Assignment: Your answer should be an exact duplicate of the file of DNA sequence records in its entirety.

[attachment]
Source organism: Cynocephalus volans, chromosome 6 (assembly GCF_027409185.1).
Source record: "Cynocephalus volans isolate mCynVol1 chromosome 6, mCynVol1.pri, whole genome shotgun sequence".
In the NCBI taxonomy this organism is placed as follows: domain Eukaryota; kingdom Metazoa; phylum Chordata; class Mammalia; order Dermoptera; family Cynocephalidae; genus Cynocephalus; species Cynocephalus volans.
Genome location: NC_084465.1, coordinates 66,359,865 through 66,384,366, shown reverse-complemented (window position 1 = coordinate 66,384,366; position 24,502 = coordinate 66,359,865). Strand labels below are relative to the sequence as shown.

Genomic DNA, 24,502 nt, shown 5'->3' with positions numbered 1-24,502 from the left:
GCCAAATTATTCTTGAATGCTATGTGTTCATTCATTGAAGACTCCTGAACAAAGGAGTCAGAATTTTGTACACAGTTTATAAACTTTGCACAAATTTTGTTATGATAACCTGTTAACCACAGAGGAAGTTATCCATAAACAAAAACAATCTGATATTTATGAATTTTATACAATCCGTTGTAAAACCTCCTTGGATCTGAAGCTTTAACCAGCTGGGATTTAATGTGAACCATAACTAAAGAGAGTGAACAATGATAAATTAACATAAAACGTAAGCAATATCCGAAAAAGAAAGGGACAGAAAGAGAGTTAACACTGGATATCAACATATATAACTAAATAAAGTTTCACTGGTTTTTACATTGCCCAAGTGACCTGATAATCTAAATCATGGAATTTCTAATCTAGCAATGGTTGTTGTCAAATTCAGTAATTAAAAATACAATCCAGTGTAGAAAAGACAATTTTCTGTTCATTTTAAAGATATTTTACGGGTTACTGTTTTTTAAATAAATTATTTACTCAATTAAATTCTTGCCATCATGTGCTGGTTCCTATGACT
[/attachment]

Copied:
Source organism: Cynocephalus volans, chromosome 6 (assembly GCF_027409185.1).
Source record: "Cynocephalus volans isolate mCynVol1 chromosome 6, mCynVol1.pri, whole genome shotgun sequence".
In the NCBI taxonomy this organism is placed as follows: domain Eukaryota; kingdom Metazoa; phylum Chordata; class Mammalia; order Dermoptera; family Cynocephalidae; genus Cynocephalus; species Cynocephalus volans.
Genome location: NC_084465.1, coordinates 66,359,865 through 66,384,366, shown reverse-complemented (window position 1 = coordinate 66,384,366; position 24,502 = coordinate 66,359,865). Strand labels below are relative to the sequence as shown.

Genomic DNA, 24,502 nt, shown 5'->3' with positions numbered 1-24,502 from the left:
GCCAAATTATTCTTGAATGCTATGTGTTCATTCATTGAAGACTCCTGAACAAAGGAGTCAGAATTTTGTACACAGTTTATAAACTTTGCACAAATTTTGTTATGATAACCTGTTAACCACAGAGGAAGTTATCCATAAACAAAAACAATCTGATATTTATGAATTTTATACAATCCGTTGTAAAACCTCCTTGGATCTGAAGCTTTAACCAGCTGGGATTTAATGTGAACCATAACTAAAGAGAGTGAACAATGATAAATTAACATAAAACGTAAGCAATATCCGAAAAAGAAAGGGACAGAAAGAGAGTTAACACTGGATATCAACATATATAACTAAATAAAGTTTCACTGGTTTTTACATTGCCCAAGTGACCTGATAATCTAAATCATGGAATTTCTAATCTAGCAATGGTTGTTGTCAAATTCAGTAATTAAAAATACAATCCAGTGTAGAAAAGACAATTTTCTGTTCATTTTAAAGATATTTTACGGGTTACTGTTTTTTAAATAAATTATTTACTCAATTAAATTCTTGCCATCATGTGCTGGTTCCTATGACT